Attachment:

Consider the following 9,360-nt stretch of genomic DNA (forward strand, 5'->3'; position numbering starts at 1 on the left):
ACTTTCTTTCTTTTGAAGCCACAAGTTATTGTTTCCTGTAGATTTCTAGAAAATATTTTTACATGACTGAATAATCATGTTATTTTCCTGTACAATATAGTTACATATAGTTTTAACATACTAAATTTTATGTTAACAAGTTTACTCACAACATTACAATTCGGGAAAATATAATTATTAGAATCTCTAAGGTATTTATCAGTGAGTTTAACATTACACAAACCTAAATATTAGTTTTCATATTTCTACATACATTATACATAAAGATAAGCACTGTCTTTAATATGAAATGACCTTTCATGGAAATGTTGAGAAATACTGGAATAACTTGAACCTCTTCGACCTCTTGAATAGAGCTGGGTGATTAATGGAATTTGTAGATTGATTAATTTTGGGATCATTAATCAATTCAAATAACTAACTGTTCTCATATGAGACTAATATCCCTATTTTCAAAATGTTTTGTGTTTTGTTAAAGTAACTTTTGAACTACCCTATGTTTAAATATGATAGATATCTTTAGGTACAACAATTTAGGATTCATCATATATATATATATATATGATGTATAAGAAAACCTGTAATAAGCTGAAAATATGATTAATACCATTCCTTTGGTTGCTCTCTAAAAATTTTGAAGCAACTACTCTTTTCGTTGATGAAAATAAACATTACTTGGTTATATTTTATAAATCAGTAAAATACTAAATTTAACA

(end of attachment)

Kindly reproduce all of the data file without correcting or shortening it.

Consider the following 9,360-nt stretch of genomic DNA (forward strand, 5'->3'; position numbering starts at 1 on the left):
ACTTTCTTTCTTTTGAAGCCACAAGTTATTGTTTCCTGTAGATTTCTAGAAAATATTTTTACATGACTGAATAATCATGTTATTTTCCTGTACAATATAGTTACATATAGTTTTAACATACTAAATTTTATGTTAACAAGTTTACTCACAACATTACAATTCGGGAAAATATAATTATTAGAATCTCTAAGGTATTTATCAGTGAGTTTAACATTACACAAACCTAAATATTAGTTTTCATATTTCTACATACATTATACATAAAGATAAGCACTGTCTTTAATATGAAATGACCTTTCATGGAAATGTTGAGAAATACTGGAATAACTTGAACCTCTTCGACCTCTTGAATAGAGCTGGGTGATTAATGGAATTTGTAGATTGATTAATTTTGGGATCATTAATCAATTCAAATAACTAACTGTTCTCATATGAGACTAATATCCCTATTTTCAAAATGTTTTGTGTTTTGTTAAAGTAACTTTTGAACTACCCTATGTTTAAATATGATAGATATCTTTAGGTACAACAATTTAGGATTCATCATATATATATATATATATGATGTATAAGAAAACCTGTAATAAGCTGAAAATATGATTAATACCATTCCTTTGGTTGCTCTCTAAAAATTTTGAAGCAACTACTCTTTTCGTTGATGAAAATAAACATTACTTGGTTATATTTTATAAATCAGTAAAATACTAAATTTAACA